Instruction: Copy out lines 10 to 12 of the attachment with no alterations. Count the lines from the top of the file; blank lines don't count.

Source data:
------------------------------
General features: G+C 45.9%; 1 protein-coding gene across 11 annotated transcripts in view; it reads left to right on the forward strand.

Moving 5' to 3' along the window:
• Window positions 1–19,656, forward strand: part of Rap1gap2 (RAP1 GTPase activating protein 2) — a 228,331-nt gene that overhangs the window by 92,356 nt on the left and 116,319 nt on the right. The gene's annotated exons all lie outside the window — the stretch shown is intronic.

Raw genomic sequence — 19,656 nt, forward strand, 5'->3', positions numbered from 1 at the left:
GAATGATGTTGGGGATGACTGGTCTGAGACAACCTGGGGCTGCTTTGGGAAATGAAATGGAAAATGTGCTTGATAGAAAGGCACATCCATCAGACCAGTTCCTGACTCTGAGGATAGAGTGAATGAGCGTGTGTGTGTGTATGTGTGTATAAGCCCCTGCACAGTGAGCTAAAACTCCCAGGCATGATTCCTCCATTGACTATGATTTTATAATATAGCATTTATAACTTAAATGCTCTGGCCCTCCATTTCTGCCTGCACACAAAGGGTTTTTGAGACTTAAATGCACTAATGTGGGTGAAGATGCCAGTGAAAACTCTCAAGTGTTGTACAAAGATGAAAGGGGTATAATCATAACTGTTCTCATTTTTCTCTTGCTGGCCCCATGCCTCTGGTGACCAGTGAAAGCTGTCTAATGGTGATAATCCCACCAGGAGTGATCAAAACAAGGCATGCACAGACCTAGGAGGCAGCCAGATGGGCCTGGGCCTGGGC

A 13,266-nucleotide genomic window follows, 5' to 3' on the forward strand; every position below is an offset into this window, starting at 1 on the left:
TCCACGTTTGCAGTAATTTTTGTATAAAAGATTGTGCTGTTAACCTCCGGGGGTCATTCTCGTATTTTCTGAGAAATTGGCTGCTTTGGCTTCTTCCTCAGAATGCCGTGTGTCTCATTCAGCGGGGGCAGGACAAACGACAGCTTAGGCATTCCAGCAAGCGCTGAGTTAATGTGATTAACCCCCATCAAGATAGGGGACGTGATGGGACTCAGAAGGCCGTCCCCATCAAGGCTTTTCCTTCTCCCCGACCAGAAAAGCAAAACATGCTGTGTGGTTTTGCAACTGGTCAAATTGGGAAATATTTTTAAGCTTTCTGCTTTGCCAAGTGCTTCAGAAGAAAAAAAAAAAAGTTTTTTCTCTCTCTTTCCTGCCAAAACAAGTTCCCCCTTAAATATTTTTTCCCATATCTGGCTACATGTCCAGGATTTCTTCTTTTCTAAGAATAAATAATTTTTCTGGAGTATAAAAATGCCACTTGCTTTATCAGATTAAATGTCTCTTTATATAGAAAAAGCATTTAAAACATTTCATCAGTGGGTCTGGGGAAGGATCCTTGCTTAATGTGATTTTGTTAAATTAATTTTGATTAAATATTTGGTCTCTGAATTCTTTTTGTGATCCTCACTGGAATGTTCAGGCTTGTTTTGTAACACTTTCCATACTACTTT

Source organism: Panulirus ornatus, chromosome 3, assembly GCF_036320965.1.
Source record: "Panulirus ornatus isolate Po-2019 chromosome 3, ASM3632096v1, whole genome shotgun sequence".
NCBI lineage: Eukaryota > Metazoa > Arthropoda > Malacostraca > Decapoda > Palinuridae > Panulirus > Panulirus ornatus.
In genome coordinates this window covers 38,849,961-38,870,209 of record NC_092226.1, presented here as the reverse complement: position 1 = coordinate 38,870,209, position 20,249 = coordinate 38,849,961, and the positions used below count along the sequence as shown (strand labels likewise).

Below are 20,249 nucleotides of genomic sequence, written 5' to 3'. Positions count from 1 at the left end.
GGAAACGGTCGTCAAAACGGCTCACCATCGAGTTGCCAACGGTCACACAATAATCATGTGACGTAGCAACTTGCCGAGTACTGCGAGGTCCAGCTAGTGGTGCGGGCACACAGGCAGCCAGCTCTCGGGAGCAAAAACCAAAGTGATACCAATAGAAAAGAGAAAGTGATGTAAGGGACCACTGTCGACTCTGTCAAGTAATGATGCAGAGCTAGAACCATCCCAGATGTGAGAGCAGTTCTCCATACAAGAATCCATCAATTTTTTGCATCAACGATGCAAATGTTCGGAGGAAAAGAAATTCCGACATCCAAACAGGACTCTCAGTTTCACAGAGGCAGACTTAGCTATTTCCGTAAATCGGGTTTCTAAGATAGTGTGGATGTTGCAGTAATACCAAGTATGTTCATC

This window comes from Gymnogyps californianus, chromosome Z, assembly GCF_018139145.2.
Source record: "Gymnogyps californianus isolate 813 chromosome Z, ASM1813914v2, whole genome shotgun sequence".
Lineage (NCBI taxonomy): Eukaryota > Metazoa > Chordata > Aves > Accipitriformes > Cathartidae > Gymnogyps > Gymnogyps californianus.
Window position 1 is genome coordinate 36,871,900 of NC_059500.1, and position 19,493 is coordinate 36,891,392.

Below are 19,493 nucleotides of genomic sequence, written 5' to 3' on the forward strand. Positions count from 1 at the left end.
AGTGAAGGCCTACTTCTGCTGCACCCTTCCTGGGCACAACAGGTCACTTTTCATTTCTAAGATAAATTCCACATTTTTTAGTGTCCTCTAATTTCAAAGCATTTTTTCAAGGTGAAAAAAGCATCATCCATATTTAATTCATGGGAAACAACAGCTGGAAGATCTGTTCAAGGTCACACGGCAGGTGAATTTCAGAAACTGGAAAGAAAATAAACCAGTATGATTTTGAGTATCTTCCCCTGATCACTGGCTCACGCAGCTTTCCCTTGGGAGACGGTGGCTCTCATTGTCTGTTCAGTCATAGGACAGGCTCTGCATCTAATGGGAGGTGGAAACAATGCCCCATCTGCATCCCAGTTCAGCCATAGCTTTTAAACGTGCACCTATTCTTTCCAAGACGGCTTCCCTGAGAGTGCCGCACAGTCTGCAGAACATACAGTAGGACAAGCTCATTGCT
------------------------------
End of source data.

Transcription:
NCBI lineage: Eukaryota > Metazoa > Arthropoda > Malacostraca > Decapoda > Palinuridae > Panulirus > Panulirus ornatus.
In genome coordinates this window covers 38,849,961-38,870,209 of record NC_092226.1, presented here as the reverse complement: position 1 = coordinate 38,870,209, position 20,249 = coordinate 38,849,961, and the positions used below count along the sequence as shown (strand labels likewise).

Below are 20,249 nucleotides of genomic sequence, written 5' to 3'. Positions count from 1 at the left end.